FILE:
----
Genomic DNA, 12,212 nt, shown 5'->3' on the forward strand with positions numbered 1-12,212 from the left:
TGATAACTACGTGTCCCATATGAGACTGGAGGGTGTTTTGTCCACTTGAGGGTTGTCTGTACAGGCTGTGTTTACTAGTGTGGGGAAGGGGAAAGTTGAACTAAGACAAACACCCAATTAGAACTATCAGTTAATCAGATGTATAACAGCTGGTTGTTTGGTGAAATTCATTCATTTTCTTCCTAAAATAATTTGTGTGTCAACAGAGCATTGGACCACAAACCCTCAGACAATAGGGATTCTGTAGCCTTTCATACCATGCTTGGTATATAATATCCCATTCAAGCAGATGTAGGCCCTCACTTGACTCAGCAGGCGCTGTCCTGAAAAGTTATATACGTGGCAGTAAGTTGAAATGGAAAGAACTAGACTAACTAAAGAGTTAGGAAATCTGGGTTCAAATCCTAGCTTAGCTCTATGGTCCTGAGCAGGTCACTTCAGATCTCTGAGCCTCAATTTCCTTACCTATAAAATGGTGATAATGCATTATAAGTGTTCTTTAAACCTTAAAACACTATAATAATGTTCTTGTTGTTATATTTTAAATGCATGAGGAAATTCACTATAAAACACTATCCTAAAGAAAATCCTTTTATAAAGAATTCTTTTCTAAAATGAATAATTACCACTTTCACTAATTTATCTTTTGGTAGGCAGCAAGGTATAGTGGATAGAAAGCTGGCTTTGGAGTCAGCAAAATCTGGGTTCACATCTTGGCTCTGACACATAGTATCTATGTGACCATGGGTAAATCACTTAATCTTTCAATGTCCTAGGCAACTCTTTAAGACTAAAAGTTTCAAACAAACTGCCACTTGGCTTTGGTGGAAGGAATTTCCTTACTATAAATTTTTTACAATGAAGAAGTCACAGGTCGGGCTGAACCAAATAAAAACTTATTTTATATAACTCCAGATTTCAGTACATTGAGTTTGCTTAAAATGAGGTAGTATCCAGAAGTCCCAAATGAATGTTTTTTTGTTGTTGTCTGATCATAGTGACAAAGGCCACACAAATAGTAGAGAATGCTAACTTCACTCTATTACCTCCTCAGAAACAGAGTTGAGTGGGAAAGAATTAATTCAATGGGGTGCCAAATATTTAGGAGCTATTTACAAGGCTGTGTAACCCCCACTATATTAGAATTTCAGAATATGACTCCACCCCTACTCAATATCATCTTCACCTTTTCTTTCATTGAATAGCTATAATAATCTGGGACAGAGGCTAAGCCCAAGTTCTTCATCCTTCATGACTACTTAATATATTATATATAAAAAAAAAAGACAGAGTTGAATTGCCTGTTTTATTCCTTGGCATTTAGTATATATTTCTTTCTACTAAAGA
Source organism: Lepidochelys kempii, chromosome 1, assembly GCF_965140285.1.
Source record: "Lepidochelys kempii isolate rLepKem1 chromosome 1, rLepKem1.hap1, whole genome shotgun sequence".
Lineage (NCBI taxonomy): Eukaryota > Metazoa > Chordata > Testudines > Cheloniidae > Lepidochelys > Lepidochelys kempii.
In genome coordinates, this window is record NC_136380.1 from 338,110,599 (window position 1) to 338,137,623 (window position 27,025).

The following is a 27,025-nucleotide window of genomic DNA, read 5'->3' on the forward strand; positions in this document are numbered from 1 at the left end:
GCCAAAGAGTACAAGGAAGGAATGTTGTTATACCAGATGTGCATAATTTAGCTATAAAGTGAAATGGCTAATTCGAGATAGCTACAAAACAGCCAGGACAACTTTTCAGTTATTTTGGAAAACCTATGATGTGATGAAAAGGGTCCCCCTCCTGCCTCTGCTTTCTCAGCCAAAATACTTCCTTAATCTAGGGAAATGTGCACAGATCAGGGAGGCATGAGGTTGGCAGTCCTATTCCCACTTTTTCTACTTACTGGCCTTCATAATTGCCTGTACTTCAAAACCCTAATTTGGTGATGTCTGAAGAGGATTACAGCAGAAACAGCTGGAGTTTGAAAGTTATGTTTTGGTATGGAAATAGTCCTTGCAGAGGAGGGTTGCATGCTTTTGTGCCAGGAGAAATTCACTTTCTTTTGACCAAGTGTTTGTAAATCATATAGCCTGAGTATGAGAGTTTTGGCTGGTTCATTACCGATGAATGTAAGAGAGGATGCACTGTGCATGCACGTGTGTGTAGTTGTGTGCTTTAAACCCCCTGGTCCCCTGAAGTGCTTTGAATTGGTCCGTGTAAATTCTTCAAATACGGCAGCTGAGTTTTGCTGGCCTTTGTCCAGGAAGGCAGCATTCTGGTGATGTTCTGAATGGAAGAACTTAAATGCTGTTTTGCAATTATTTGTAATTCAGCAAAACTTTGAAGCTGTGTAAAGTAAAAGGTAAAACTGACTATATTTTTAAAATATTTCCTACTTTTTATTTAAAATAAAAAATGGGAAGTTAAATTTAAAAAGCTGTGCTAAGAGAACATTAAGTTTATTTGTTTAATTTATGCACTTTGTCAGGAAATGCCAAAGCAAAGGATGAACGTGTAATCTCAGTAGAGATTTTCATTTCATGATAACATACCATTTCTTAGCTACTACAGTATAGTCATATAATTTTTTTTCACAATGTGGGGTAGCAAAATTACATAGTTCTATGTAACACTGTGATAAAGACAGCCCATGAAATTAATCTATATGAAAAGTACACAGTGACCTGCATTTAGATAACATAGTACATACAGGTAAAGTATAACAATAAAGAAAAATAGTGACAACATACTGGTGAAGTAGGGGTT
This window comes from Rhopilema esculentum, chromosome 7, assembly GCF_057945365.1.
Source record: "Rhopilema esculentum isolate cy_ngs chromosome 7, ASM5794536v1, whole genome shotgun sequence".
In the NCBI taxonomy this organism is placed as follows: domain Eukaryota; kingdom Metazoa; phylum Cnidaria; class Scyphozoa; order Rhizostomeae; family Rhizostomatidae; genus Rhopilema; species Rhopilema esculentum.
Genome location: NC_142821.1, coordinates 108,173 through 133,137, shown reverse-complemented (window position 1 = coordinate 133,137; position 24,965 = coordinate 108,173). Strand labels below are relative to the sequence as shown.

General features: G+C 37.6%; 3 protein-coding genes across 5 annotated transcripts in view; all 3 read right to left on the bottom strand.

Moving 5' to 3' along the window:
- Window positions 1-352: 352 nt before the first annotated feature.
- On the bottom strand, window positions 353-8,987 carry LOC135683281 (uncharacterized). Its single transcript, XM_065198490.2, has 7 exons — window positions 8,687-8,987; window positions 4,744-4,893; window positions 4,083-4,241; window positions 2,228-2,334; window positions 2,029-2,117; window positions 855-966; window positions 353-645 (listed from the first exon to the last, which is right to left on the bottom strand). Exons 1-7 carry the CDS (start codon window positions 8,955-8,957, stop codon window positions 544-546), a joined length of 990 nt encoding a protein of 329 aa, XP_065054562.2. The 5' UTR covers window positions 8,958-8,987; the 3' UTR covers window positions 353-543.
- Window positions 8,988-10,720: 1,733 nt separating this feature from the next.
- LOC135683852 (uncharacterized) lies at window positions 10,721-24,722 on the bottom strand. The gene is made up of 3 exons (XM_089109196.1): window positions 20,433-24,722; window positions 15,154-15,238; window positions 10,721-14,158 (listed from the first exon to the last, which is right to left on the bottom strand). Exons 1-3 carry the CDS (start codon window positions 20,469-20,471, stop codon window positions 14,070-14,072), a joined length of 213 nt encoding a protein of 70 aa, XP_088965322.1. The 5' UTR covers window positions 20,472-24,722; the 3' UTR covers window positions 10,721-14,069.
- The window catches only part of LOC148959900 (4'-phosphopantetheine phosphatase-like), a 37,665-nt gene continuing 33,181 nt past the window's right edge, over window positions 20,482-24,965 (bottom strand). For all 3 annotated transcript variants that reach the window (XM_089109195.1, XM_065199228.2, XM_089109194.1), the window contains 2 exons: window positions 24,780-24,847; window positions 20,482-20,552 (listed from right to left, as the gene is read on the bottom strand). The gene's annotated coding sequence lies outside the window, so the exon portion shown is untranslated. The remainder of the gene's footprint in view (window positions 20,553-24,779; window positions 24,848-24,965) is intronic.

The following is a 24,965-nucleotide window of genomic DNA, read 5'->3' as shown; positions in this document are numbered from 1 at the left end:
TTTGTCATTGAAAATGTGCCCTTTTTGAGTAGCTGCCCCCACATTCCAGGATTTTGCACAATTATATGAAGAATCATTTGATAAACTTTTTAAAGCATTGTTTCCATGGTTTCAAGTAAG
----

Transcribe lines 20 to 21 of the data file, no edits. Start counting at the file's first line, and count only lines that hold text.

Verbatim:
The following is a 24,965-nucleotide window of genomic DNA, read 5'->3' as shown; positions in this document are numbered from 1 at the left end:
TTTGTCATTGAAAATGTGCCCTTTTTGAGTAGCTGCCCCCACATTCCAGGATTTTGCACAATTATATGAAGAATCATTTGATAAACTTTTTAAAGCATTGTTTCCATGGTTTCAAGTAAG